Gallup Index Sheds Light on Best U.S. States for Job Creation

The results of the Gallup 2015 Job Creation Index revealed the best states for job creation in the U.S.

Minnesota was the top state for job creation with the highest index score of 38, surpassing the national average rating of 30. The rating was calculated based on the percentage of employers hiring new workers compared to the percentage of employers laying workers off. Some 46 percent of working people in the state reported that their company was hiring and just 8 percent said that their employer was letting workers go. 

Industry growth
The North Star State added more than 40,000 jobs and had a 3.5 percent unemployment rate, Gallup reported. The most jobs were added in education and health, leisure and hospitality and professional and business services.

According to the Bureau of Labor Statistics, there were 2,873,700 jobs in the state in December 2015 and 9,100 jobs were added. During the month, there were a total of 514,200 jobs in education and health services in the state, marking a 2.5 percent change over the year; there were 268,000 jobs in leisure and hospitality, a 4.4 percent change over the year; and there were 368,500 jobs in professional and business services, a 3 percent change over the year.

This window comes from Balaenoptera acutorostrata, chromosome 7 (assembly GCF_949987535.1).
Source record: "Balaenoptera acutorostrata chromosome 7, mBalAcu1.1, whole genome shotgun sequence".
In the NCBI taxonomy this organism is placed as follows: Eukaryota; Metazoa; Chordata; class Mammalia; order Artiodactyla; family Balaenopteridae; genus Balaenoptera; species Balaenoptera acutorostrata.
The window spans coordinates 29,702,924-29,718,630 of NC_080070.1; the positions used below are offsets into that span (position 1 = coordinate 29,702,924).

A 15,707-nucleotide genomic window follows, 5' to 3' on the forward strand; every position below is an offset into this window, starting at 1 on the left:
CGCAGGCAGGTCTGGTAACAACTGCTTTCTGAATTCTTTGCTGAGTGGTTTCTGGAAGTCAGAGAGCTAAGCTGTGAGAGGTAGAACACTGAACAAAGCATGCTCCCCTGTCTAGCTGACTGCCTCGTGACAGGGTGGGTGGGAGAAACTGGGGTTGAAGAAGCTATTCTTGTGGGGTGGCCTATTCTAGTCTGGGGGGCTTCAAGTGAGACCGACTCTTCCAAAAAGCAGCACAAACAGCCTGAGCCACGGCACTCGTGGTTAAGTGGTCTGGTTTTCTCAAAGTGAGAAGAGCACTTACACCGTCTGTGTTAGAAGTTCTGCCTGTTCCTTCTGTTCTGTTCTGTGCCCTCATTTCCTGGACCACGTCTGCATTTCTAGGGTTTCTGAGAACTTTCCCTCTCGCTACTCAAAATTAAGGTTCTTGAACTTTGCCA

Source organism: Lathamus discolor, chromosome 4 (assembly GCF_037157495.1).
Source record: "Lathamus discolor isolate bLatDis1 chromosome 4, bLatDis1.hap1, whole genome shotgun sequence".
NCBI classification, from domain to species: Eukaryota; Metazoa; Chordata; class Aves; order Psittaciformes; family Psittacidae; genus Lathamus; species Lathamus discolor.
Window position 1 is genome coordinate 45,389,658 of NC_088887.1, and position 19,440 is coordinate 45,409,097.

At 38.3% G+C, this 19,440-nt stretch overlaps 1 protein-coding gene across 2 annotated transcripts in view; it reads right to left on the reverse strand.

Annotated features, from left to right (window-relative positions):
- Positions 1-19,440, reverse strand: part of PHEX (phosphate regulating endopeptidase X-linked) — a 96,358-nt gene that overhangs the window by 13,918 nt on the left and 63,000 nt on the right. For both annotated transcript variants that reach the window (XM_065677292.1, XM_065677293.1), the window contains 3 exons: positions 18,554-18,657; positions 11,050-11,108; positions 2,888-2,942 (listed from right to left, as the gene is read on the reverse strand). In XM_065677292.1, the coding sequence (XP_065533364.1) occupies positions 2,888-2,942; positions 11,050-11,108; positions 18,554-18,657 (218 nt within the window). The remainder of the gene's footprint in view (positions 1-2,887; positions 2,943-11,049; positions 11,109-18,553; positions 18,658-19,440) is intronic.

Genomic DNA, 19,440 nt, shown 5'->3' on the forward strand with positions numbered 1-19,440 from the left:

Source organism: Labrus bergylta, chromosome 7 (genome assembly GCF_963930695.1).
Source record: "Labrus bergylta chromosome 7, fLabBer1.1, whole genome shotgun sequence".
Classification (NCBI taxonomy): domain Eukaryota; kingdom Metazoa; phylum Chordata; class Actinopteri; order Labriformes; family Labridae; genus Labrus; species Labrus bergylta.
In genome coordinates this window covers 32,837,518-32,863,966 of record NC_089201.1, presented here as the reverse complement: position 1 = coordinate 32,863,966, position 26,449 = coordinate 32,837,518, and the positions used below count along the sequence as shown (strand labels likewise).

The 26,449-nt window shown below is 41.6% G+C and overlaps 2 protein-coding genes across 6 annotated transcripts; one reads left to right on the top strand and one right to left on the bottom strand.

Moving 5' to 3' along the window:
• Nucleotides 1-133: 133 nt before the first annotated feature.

The rankings
Minnesota placed in the top 10 of the Gallup index in 2012 and 2013, while Nebraska and North Dakota have both consistently ranked in the top 10 in the eight years that the index has been compiled.

Following Minnesota in the rankings were Georgia and Utah, both with a 36 rating, and Delaware, Nebraska, Nevada and Oregon, all ranking at 35. Rounding out the top 10 were Wisconsin and North Dakota and five states that had a 33 rating: Arizona, Florida, Michigan, Ohio and Washington.

Nevada had the highest growth in job creation in 2015, posting a 13-point increase from 2014. Minnesota had a 10-point increase while Maine, Kentucky and Tennessee had 9-point increases.

Alaska had the lowest rating in the index, registering at 12, six points lower than the second-lowest-ranking state, West Virginia. According to Gallup, 31 percent of working people in Alaska said their employers were hiring workers, while 19 percent said their employers were laying people off.

Connecticut ranked fourth in the bottom 10, and has consistently ranked in the lowest 10 states throughout the eight years of the Gallup survey.

Energy production pitfalls
While the source stated that there were no obvious regional trends in the data, many of the bottom 10 states have economies that are largely driven by energy production.

The oil industry has been particularly hard hit in recent years, and has experienced its largest fall since the 1990s, according to The New York Times. The price of oil dropped by more than 60 percent since June 2014, and some 250,000 oil workers were estimated to have lost their jobs.

Gallup noted that North Dakota, which has been supported by the energy industry, dropped from first place in the index but remained in the top 10 in 2015.